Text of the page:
Ash Dosanjh heaves a sigh over the last hurrah of her Scottish indie darlings



It’s said that laughter is the best medicine: it soothes by bringing insight and tolerance. Adding irony into the prescription merely brings a deeper, if less friendly understanding, a more bracing cure. No-one knew this better than Urusei Yatsura.



Once upon a time they were endorsed by the late, great John Peel for their naive and energetic indie-pop. Their early records were awash with cutesy lo-fi sci-fi; teenage angst wrapped in the hearty embrace of shimmering pop. It was fleeting. It was danceable. And above all it was knowing fun.

But eight years’ worth of slogging in toilet-bowl venues, label troubles and waxing and waning media appreciation can take its toll on witty spirits – even with a band with a heart as big as this lot.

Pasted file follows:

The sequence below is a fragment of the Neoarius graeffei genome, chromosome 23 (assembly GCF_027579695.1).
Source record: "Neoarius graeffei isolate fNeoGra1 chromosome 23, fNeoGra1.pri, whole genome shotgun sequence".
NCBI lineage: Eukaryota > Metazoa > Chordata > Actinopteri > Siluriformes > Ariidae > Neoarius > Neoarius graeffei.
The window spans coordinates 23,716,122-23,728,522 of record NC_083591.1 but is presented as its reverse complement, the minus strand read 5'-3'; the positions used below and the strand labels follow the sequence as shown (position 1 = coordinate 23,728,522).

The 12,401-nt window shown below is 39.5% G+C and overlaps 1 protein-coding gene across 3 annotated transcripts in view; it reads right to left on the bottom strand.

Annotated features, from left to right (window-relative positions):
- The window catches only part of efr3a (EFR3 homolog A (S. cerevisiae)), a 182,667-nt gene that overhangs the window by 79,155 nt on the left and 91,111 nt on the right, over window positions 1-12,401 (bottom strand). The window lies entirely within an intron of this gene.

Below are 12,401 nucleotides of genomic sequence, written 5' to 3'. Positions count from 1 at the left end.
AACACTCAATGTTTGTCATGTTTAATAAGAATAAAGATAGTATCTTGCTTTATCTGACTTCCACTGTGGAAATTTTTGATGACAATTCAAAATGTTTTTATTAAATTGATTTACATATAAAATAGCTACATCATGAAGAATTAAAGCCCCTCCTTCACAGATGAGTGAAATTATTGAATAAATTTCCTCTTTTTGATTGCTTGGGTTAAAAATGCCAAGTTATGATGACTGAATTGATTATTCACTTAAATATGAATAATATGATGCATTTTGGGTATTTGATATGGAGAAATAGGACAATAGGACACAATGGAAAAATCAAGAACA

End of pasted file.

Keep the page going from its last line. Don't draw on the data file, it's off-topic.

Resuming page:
With their third and final album in 2000 the Glasgow four-piece threw irony to the wind. They called their swansong ‘Everybody Loves Urusei Yatsura’, knowing full well it was far from the truth – well, almost.

This fuzz-pop gem may not have carried with it impossibly adorable singles such as ‘Kewpies Like Watermelon’ and ‘Hello Tiger’ but it was an impressive move away from the itchy kitsch of their former albums that saw them entering a phase in their musical career that was endlessly, if vainly, hopeful.

Not that ‘Everybody…’ was without a sense of humour. The CD version of ‘Thank You’, once played on a computer, carried with it the coded message “Hail Satan. Lick his cloven hoof”.

From the thunderous distortion of opener ‘Louche 33’, to the promise offered in the delicate twinkles of ‘Eastern Youth’; from the angsty ‘Faking It’ to the laconic slacker-generation essential ‘Superdeformer’, ‘Everybody…’ was an album that was leading indie music of the time to its experimental limits.

There’s that other saying that fortune favours the brave. Had Urusei Yatsura been that little bit bolder back in 2001 and kept on going, who knows what else they might have achieved…

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